Is minimally invasive sacroiliac joint arthrodesis the treatment of choice for sacroiliac joint dysfunction?
Editorial Commentary

Is minimally invasive sacroiliac joint arthrodesis the treatment of choice for sacroiliac joint dysfunction?

M. Burhan Janjua1,2, Sumanth Reddy1, William C. Welch2, Peter G. Passias3

1Department of Pediatric Neurosurgery, UT Southwestern Medical Center, Dallas, TX, USA; 2Department of Neurosurgery, University of Pennsylvania Hospital, Pennsylvania, PA, USA; 3Department of Orthopedic Surgery, NYU Langone Health, New York, NY, USA

Correspondence to: M. Burhan Janjua, MD. Neurosurgery Fellow, Division of Pediatric Neurosurgery, Department of Neurosurgery, UT Southwestern Medical Center, 1935 Medical District Drive, Dallas, TX, USA. Email: mburhanj@gmail.com.

Provenance: This is an invited article commissioned by the Section Editor Ai-Min Wu (Department of Orthopaedics, The Second Affiliated Hospital and Yuying Children’s Hospital of Wenzhou Medical University, Key Laboratory of Orthopaedics of Zhejiang Province, The Second School of Medicine, Wenzhou Medical University, Wenzhou, China).

Comment on: Dengler J, Kools D, Pflugmacher R, et al. Randomized Trial of Sacroiliac Joint Arthrodesis Compared with Conservative Management for Chronic Low Back Pain Attributed to the Sacroiliac Joint. J Bone Joint Surg Am 2019;101:400-11.


Submitted May 20, 2019. Accepted for publication Jun 11, 2019.

doi: 10.21037/jss.2019.06.01


Among causes of low back pain, sacroiliac joint pain has historically been neglected in terms of understanding, diagnosis, and available treatment options. Sacroiliac joint dysfunction is a significant source of disability and functional impairment in elderly, and research suggests that the impact on quality of life may be comparable to other surgically treated conditions, including lumbar spinal disease and hip osteoarthritis (1,2). Furthermore, several studies have determined that lumbar/lumbosacral fusion is associated with the development of sacroiliac joint dysfunction (3-5). Recent scientific and technical advances have increased our collective understanding of sacroiliac joint dysfunction and inspired new efforts to define optimal treatment approaches (6,7).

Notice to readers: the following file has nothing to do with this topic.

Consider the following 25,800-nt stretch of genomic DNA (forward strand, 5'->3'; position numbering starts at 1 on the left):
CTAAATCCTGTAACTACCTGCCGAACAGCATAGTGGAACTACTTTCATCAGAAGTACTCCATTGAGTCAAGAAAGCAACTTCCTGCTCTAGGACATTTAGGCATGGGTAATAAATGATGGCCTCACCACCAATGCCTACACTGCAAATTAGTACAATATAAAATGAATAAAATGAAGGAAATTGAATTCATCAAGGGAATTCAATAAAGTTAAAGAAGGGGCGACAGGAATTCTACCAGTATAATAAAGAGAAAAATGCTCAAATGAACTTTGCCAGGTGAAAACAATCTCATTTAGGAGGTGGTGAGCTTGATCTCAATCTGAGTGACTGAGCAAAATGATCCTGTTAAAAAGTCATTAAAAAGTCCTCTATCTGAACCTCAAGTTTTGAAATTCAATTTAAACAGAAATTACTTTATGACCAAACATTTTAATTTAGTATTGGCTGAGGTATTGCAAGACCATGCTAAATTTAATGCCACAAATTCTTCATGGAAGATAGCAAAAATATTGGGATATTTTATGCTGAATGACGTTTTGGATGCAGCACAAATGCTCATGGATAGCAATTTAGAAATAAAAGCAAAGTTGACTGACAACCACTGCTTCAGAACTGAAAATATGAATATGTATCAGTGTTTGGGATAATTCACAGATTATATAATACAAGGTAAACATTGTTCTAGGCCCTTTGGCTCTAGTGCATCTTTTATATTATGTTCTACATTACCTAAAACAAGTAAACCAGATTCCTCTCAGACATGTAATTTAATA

In the present study, Dengler et al. report the two year follow up results from a prospective, open-label, multicenter randomized control trial examining the efficacy of sacroiliac joint arthrodesis with triangular titanium implants (8). The 52 patients who underwent the minimally invasive operation had significant improvements in low back pain (visual analog scale) and back dysfunction (Oswestry Disability Index) compared to the 51 patients who underwent conservative management with 6 months of physical therapy. Importantly, the investigators measured other adjunctive measures of pain and function at the two year follow up. This included lower rates of opioid use, improvement in functional outcome measures such as walking distance and work status, and improvements in quality of life in the SIJ arthrodesis group compared to the conservative management group.

Notably, over one-third of patients in this study had a history of prior lumbar arthrodesis, which is consistent with the notion that lumbar/lumbosacral fusion is a risk factor for the development of sacroiliac joint dysfunction (3-5). However, patients who had undergone a spinal operation within 12 months of the screening evaluation were excluded from this study. Although it is unclear how many potential participants were excluded due to recent lumbar arthrodesis, further evaluation into the safety and efficacy of early SIJ arthrodesis may be warranted given the higher prevalence of sacroiliac joint degeneration in this specific population.